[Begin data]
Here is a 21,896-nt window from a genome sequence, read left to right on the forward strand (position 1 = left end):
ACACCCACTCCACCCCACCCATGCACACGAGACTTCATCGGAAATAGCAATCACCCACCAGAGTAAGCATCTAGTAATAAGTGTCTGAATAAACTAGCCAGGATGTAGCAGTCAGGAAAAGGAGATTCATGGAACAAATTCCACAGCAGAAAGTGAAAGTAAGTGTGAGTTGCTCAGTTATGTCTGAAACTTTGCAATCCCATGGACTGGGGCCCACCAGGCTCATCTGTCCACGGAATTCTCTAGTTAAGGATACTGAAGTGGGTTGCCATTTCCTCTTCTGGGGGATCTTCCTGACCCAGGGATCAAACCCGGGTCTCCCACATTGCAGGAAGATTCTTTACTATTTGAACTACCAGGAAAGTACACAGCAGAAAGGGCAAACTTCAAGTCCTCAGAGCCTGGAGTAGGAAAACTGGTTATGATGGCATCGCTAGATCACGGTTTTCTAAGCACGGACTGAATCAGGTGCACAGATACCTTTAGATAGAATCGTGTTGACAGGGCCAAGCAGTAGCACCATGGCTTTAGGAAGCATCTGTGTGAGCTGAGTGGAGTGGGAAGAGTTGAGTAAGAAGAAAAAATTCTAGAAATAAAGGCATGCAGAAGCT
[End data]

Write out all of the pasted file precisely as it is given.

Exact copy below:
Here is a 21,896-nt window from a genome sequence, read left to right on the forward strand (position 1 = left end):
ACACCCACTCCACCCCACCCATGCACACGAGACTTCATCGGAAATAGCAATCACCCACCAGAGTAAGCATCTAGTAATAAGTGTCTGAATAAACTAGCCAGGATGTAGCAGTCAGGAAAAGGAGATTCATGGAACAAATTCCACAGCAGAAAGTGAAAGTAAGTGTGAGTTGCTCAGTTATGTCTGAAACTTTGCAATCCCATGGACTGGGGCCCACCAGGCTCATCTGTCCACGGAATTCTCTAGTTAAGGATACTGAAGTGGGTTGCCATTTCCTCTTCTGGGGGATCTTCCTGACCCAGGGATCAAACCCGGGTCTCCCACATTGCAGGAAGATTCTTTACTATTTGAACTACCAGGAAAGTACACAGCAGAAAGGGCAAACTTCAAGTCCTCAGAGCCTGGAGTAGGAAAACTGGTTATGATGGCATCGCTAGATCACGGTTTTCTAAGCACGGACTGAATCAGGTGCACAGATACCTTTAGATAGAATCGTGTTGACAGGGCCAAGCAGTAGCACCATGGCTTTAGGAAGCATCTGTGTGAGCTGAGTGGAGTGGGAAGAGTTGAGTAAGAAGAAAAAATTCTAGAAATAAAGGCATGCAGAAGCT